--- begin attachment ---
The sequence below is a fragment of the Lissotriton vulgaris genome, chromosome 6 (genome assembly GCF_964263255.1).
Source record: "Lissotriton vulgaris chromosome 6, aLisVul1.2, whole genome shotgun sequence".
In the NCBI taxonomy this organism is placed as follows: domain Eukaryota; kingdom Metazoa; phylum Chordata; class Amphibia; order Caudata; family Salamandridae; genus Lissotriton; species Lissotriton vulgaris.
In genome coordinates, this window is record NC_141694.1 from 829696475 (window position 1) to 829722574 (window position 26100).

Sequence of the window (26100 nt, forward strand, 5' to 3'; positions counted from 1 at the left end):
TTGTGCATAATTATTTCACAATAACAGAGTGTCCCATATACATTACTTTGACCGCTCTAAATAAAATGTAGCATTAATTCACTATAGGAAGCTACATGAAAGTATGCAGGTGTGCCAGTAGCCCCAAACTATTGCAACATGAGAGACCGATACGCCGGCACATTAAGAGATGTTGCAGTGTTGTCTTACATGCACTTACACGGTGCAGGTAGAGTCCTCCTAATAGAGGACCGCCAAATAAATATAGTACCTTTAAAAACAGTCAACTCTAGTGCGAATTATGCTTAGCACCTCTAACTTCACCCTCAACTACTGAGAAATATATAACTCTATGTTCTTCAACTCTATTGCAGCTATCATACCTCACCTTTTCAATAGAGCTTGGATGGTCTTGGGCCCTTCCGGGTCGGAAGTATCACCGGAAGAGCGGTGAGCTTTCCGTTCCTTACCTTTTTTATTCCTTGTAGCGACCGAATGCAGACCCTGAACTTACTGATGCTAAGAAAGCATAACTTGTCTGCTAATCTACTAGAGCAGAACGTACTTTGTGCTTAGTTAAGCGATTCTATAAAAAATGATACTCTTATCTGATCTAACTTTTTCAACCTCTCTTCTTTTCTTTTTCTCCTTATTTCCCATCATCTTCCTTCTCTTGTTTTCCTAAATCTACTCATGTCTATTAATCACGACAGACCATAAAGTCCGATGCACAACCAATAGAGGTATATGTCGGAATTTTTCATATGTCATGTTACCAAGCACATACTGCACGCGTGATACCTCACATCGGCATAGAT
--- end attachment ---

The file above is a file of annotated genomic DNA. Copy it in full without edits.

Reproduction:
The sequence below is a fragment of the Lissotriton vulgaris genome, chromosome 6 (genome assembly GCF_964263255.1).
Source record: "Lissotriton vulgaris chromosome 6, aLisVul1.2, whole genome shotgun sequence".
In the NCBI taxonomy this organism is placed as follows: domain Eukaryota; kingdom Metazoa; phylum Chordata; class Amphibia; order Caudata; family Salamandridae; genus Lissotriton; species Lissotriton vulgaris.
In genome coordinates, this window is record NC_141694.1 from 829696475 (window position 1) to 829722574 (window position 26100).

Sequence of the window (26100 nt, forward strand, 5' to 3'; positions counted from 1 at the left end):
TTGTGCATAATTATTTCACAATAACAGAGTGTCCCATATACATTACTTTGACCGCTCTAAATAAAATGTAGCATTAATTCACTATAGGAAGCTACATGAAAGTATGCAGGTGTGCCAGTAGCCCCAAACTATTGCAACATGAGAGACCGATACGCCGGCACATTAAGAGATGTTGCAGTGTTGTCTTACATGCACTTACACGGTGCAGGTAGAGTCCTCCTAATAGAGGACCGCCAAATAAATATAGTACCTTTAAAAACAGTCAACTCTAGTGCGAATTATGCTTAGCACCTCTAACTTCACCCTCAACTACTGAGAAATATATAACTCTATGTTCTTCAACTCTATTGCAGCTATCATACCTCACCTTTTCAATAGAGCTTGGATGGTCTTGGGCCCTTCCGGGTCGGAAGTATCACCGGAAGAGCGGTGAGCTTTCCGTTCCTTACCTTTTTTATTCCTTGTAGCGACCGAATGCAGACCCTGAACTTACTGATGCTAAGAAAGCATAACTTGTCTGCTAATCTACTAGAGCAGAACGTACTTTGTGCTTAGTTAAGCGATTCTATAAAAAATGATACTCTTATCTGATCTAACTTTTTCAACCTCTCTTCTTTTCTTTTTCTCCTTATTTCCCATCATCTTCCTTCTCTTGTTTTCCTAAATCTACTCATGTCTATTAATCACGACAGACCATAAAGTCCGATGCACAACCAATAGAGGTATATGTCGGAATTTTTCATATGTCATGTTACCAAGCACATACTGCACGCGTGATACCTCACATCGGCATAGAT